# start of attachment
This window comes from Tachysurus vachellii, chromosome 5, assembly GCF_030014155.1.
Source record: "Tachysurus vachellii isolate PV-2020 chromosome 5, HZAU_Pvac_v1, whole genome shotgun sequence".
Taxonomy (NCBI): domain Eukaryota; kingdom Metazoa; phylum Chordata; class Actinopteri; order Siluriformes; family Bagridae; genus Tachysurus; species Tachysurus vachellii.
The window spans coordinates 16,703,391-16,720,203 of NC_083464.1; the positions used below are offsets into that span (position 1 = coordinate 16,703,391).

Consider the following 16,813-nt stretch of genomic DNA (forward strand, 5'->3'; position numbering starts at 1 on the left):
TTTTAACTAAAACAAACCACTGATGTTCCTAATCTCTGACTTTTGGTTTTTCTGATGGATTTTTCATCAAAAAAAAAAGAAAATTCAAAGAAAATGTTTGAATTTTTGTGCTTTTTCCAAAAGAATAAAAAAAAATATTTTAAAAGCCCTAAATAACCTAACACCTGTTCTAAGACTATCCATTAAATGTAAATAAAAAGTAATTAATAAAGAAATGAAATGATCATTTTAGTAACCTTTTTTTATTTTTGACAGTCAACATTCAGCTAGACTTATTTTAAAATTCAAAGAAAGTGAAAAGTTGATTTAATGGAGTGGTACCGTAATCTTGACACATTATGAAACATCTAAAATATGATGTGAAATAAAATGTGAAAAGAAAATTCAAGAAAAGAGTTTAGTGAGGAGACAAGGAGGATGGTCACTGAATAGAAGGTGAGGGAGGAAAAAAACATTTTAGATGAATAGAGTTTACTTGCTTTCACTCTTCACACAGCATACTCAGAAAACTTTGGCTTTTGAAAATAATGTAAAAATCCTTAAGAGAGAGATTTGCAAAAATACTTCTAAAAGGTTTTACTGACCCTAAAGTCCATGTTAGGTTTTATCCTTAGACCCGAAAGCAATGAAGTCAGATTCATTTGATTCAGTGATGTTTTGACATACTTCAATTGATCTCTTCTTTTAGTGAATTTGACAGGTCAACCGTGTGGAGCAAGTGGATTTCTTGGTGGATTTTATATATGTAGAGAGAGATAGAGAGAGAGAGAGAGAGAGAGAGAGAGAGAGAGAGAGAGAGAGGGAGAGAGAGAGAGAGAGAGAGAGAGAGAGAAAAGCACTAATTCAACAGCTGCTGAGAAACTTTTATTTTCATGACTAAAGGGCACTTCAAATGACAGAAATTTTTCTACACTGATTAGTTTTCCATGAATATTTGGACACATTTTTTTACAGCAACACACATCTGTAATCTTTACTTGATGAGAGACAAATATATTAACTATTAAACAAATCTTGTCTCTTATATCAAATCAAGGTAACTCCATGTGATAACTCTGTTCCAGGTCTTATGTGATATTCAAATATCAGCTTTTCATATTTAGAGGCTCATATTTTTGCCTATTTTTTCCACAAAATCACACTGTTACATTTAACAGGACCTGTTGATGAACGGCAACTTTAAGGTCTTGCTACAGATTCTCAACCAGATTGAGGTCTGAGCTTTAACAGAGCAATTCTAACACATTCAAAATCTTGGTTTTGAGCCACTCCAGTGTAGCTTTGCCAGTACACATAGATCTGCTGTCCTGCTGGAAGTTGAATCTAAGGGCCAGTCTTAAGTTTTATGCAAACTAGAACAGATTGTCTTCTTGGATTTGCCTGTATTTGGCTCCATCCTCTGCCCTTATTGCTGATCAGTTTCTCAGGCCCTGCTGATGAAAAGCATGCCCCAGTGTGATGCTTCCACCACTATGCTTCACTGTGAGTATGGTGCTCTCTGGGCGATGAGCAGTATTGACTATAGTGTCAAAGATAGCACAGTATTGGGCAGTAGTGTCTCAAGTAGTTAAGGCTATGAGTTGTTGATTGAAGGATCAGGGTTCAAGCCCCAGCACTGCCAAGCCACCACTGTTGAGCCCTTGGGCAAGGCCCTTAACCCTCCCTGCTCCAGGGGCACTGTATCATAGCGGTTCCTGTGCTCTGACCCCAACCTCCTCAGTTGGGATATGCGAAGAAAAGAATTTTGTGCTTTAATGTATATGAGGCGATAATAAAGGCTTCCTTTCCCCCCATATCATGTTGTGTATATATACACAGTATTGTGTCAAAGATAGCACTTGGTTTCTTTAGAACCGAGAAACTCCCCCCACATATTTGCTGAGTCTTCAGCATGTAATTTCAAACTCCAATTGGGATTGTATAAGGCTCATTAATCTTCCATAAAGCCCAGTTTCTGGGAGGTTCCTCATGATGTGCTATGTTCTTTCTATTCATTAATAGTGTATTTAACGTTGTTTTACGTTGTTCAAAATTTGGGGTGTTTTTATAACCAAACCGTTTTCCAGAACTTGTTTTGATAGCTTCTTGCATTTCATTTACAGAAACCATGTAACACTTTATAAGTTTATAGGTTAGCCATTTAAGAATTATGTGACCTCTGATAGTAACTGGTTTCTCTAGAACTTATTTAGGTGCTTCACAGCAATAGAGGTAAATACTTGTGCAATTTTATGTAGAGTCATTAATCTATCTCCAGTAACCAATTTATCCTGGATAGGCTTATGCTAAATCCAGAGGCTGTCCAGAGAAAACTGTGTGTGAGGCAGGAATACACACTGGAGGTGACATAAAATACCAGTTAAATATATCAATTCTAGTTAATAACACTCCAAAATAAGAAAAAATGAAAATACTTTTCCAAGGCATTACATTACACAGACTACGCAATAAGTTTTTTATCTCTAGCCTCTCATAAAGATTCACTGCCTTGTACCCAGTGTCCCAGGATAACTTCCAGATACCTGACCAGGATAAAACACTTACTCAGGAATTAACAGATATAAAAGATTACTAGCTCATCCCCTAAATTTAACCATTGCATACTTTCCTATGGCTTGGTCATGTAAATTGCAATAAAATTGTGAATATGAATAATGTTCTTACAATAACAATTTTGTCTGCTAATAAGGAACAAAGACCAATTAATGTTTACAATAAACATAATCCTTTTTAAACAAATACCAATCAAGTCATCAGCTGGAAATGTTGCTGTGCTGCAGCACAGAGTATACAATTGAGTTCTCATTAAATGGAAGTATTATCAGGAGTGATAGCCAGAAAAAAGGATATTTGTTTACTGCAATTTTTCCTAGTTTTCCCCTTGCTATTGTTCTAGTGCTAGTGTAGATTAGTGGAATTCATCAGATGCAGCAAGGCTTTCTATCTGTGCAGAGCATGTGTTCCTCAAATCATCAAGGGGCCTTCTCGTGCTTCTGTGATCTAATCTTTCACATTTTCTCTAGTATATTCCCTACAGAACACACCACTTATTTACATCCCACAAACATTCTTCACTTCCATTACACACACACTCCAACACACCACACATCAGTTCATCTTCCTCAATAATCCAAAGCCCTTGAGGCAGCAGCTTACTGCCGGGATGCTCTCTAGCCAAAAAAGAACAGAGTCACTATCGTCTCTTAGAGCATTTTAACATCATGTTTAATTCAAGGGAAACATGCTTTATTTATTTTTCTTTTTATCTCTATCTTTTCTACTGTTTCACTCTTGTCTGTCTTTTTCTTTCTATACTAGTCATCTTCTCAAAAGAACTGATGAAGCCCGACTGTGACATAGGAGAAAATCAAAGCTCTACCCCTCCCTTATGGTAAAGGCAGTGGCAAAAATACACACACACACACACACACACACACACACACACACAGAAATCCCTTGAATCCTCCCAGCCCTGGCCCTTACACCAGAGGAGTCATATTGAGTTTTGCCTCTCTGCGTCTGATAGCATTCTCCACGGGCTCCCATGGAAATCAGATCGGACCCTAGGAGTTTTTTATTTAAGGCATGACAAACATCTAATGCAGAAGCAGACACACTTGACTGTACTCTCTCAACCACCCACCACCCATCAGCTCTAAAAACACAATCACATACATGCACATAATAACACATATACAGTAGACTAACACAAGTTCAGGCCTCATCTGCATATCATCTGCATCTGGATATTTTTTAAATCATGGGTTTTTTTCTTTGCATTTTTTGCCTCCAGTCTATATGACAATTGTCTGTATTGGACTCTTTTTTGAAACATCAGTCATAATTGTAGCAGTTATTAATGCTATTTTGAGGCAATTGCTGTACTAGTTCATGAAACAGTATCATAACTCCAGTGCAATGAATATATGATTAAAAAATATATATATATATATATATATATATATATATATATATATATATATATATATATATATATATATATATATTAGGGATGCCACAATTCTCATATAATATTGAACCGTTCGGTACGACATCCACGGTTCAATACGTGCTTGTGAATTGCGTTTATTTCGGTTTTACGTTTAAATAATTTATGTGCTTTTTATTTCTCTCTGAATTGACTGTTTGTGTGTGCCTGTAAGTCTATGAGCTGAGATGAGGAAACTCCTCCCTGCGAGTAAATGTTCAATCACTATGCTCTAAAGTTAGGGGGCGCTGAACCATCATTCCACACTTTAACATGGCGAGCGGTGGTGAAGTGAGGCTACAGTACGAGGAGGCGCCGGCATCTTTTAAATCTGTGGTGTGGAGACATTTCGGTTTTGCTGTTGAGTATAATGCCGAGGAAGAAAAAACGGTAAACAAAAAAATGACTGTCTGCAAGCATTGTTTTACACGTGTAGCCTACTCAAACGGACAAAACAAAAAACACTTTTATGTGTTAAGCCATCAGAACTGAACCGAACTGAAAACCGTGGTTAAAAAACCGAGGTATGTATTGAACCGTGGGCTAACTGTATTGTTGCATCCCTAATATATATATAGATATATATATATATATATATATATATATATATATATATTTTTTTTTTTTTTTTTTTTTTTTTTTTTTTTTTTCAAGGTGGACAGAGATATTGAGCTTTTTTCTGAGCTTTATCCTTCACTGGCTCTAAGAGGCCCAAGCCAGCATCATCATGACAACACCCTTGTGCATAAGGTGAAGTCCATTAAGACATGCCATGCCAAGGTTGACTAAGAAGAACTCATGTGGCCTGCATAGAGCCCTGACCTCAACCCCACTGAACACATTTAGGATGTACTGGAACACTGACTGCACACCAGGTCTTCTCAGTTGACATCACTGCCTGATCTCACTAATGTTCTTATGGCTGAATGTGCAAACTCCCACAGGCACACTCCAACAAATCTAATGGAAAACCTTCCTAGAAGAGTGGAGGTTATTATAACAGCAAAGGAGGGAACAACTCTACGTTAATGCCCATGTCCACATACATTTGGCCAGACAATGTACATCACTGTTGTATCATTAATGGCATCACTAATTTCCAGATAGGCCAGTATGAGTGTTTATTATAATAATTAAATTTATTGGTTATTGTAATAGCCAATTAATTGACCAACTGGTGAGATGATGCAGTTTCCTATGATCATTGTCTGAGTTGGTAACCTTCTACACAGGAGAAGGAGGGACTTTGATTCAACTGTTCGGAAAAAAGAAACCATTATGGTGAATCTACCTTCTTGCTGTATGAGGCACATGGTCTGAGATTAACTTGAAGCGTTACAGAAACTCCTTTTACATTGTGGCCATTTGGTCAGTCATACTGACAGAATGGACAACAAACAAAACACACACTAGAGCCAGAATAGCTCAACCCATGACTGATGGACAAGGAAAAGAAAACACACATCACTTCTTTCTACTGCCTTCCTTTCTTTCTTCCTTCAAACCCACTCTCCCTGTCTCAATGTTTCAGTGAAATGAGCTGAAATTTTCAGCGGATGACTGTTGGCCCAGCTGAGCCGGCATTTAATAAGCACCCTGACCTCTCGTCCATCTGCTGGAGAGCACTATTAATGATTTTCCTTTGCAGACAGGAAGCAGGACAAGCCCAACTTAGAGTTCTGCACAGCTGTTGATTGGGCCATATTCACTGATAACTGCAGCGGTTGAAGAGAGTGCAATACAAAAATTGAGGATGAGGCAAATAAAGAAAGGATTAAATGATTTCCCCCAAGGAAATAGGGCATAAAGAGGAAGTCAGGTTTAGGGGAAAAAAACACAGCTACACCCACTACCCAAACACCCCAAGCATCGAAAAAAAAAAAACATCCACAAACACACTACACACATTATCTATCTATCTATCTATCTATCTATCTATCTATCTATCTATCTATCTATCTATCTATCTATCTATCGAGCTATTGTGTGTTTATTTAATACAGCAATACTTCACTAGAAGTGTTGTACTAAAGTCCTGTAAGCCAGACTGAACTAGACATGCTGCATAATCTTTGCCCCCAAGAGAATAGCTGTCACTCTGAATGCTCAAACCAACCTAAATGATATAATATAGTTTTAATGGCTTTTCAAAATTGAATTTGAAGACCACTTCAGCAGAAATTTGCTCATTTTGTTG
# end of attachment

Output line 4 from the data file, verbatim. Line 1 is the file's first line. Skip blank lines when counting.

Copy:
The window spans coordinates 16,703,391-16,720,203 of NC_083464.1; the positions used below are offsets into that span (position 1 = coordinate 16,703,391).